In the Matter of the Arbitration
of a Dispute Between
LODGE NO. 487 OF THE INTERNATIONAL BROTHERHOOD OF BOILERMAKERS, IRON BOILERMAKERS, IRON SHIP BUILDERS, BLACKSMITHS, FORGERS AND HELPERS, AFL-CIO
KEWANUEE ENGINEERING CORPORATION
Raymond Kaye grievance, dated 3-7-91
Mr. Howard L. Cole, International Representative, Boilermakers
Local 487, 2400 East Devon (Suite 218), Des Plaines, IL 60018,
appearing on behalf of the Union and Grievant.
Mr. Dennis Rader, Godfrey & Kahn, S.C., Regency Office Center, 333 North Main Street, PO Box 13067, Green Bay, WI 54307-3067.
The undersigned Arbitrator was designated in response to the parties' request that the Wisconsin Employment Relations Commission designate an arbitrator to hear and decide a dispute concerning the above-noted grievance under the grievance arbitration procedures contained in the parties' May 7, 1988 to May 3, 1991 Labor Agreement, (herein Agreement).
The parties presented evidence and arguments to the Arbitrator at a hearing at the Company's offices in Kewaunee, Wisconsin on July 24, 1991. A transcript was made of the proceedings. The Union summed up on the record at the hearing. The Company summed up in a written brief received on September 6, 1991. Accordingly, the evidence and arguments in the matter were fully submitted as of September 6, 1991.
At the hearing, the parties authorized the Arbitrator to frame the issues for decision based on the parties' respective presentations. At the conclusion of the proceedings on July 24, the Arbitrator advised the parties that the issues for decision in the matter would be as follows:
1. Did the Company violate the Agreement by requiring employes to sign Exhibit 11?
2. Was there just cause for the discipline imposed by the Company for Grievant's refusal to sign Exhibit 11 on March 5, 1991?
3. If either 1 or 2 or both are so, what shall the remedy be? [More properly, ISSUE 3 should read as follows: "If the answer to 1 is "Yes" or the answer to 2 is "No," what shall the remedy be?]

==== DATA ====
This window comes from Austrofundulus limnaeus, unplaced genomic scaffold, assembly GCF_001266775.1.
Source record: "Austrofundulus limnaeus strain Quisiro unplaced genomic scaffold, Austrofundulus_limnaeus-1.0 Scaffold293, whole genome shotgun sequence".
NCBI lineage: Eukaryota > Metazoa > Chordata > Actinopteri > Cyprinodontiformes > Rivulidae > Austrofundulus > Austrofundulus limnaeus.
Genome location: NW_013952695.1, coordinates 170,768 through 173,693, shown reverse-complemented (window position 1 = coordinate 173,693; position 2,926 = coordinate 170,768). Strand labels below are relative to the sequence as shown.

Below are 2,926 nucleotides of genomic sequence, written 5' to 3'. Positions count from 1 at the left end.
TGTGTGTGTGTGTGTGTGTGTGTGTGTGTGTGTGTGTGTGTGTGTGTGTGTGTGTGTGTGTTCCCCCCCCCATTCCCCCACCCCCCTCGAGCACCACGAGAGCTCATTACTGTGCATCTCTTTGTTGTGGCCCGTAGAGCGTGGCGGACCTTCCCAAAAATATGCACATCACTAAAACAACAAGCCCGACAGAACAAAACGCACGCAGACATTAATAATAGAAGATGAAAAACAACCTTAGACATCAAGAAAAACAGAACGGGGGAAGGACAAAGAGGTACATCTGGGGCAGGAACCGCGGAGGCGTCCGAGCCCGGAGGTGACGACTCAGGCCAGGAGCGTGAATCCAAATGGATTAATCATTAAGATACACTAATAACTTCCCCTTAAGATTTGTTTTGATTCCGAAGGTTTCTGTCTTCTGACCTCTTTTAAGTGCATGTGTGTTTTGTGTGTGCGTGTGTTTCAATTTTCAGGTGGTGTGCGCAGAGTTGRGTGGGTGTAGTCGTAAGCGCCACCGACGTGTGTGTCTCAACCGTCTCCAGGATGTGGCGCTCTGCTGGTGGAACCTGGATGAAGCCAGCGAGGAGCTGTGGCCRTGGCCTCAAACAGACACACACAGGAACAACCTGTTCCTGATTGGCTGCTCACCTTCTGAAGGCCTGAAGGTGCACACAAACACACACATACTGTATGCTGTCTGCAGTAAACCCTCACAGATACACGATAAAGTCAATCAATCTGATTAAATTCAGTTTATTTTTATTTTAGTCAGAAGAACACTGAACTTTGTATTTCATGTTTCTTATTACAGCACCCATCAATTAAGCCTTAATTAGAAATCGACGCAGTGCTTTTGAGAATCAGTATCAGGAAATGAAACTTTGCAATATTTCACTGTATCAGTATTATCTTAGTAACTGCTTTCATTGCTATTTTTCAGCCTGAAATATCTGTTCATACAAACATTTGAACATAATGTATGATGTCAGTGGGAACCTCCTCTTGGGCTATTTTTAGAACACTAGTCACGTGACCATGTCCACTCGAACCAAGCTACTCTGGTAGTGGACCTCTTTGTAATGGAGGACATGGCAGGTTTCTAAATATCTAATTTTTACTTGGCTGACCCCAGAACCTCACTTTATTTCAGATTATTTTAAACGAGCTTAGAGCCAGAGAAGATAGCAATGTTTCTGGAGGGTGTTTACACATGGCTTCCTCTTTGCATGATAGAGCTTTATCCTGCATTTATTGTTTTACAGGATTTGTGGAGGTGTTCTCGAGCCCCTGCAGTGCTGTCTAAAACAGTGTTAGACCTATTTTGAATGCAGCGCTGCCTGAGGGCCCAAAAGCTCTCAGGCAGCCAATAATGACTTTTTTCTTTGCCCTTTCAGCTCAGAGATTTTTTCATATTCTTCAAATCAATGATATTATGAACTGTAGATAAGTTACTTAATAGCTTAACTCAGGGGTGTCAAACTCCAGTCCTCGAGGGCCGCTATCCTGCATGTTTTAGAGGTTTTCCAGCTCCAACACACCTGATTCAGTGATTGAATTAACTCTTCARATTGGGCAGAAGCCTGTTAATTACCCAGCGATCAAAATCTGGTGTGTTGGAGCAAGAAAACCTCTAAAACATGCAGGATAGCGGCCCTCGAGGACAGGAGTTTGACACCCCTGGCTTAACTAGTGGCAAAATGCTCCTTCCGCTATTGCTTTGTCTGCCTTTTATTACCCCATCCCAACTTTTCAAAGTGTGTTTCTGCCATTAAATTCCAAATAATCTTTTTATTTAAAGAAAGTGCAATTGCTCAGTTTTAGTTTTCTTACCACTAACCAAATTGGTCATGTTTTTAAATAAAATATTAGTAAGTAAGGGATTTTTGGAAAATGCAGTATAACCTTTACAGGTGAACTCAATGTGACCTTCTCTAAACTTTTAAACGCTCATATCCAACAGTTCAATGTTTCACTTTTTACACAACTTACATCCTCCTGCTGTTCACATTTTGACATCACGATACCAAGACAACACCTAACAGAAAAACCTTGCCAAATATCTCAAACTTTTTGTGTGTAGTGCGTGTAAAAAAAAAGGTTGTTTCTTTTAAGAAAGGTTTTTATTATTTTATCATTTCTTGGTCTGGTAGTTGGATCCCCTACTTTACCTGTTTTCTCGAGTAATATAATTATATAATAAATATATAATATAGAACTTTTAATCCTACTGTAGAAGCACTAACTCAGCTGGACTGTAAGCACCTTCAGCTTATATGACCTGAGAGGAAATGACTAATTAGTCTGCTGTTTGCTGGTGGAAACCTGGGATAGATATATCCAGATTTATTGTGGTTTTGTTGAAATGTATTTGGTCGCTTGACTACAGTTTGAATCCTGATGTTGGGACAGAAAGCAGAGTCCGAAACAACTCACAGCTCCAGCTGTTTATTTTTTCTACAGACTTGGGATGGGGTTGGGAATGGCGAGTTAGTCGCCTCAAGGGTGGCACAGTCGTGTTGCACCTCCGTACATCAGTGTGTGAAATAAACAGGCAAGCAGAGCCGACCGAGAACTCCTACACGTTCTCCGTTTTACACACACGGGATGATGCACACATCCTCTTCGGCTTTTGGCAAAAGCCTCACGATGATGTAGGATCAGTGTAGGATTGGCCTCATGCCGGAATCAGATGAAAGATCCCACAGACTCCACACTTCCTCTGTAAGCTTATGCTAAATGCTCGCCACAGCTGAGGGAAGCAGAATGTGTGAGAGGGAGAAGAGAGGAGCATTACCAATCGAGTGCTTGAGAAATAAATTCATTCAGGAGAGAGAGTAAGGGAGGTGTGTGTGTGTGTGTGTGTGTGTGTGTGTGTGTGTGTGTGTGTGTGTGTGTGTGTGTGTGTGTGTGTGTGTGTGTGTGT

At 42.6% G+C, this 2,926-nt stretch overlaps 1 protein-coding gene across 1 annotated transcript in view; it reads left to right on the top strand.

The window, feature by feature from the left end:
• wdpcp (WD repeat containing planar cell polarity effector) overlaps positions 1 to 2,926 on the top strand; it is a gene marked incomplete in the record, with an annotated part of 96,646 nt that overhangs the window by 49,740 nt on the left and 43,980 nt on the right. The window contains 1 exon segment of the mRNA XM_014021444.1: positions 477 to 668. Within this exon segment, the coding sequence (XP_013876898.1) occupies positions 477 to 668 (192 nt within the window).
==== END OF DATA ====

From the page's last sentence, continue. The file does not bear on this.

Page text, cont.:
The Company fabricates large heavy metal parts for travel lifts, beams, boxes, frames and large welding components. It maintains and operates a variety of heavy equipment, welding equipment and overhead cranes at its Kewaunee, Wisconsin plant location. The Union represents a bargaining unit consisting of the Company's production and maintenance employes, referred to generally herein as the shop employes.
As required by regulations issued by the Occupational Health and Safety Administration [OSHA], the Company, with the assistance of its Worker's Compensation insurance carrier, developed a lockout/tagout safety procedure and a program to train the Company's shop employes regarding that newly developed procedure. The lockout/tagout procedure is intended to prevent injuries that might otherwise occur due to start-up of equipment at times when, for a variety of reasons, that equipment ought not be started-up. The Company's lockout/tagout training program involved various supervisors presenting a video tape and handing out written materials to small groups of employes. Both the tape and the written materials dealt with the subject of lockout/tagout procedures. The lockout/tagout training was discussed during joint Union/Company Safety Committee meetings, but the subject of requiring employes to sign a document in connection with the training was not extensively discussed in those meetings.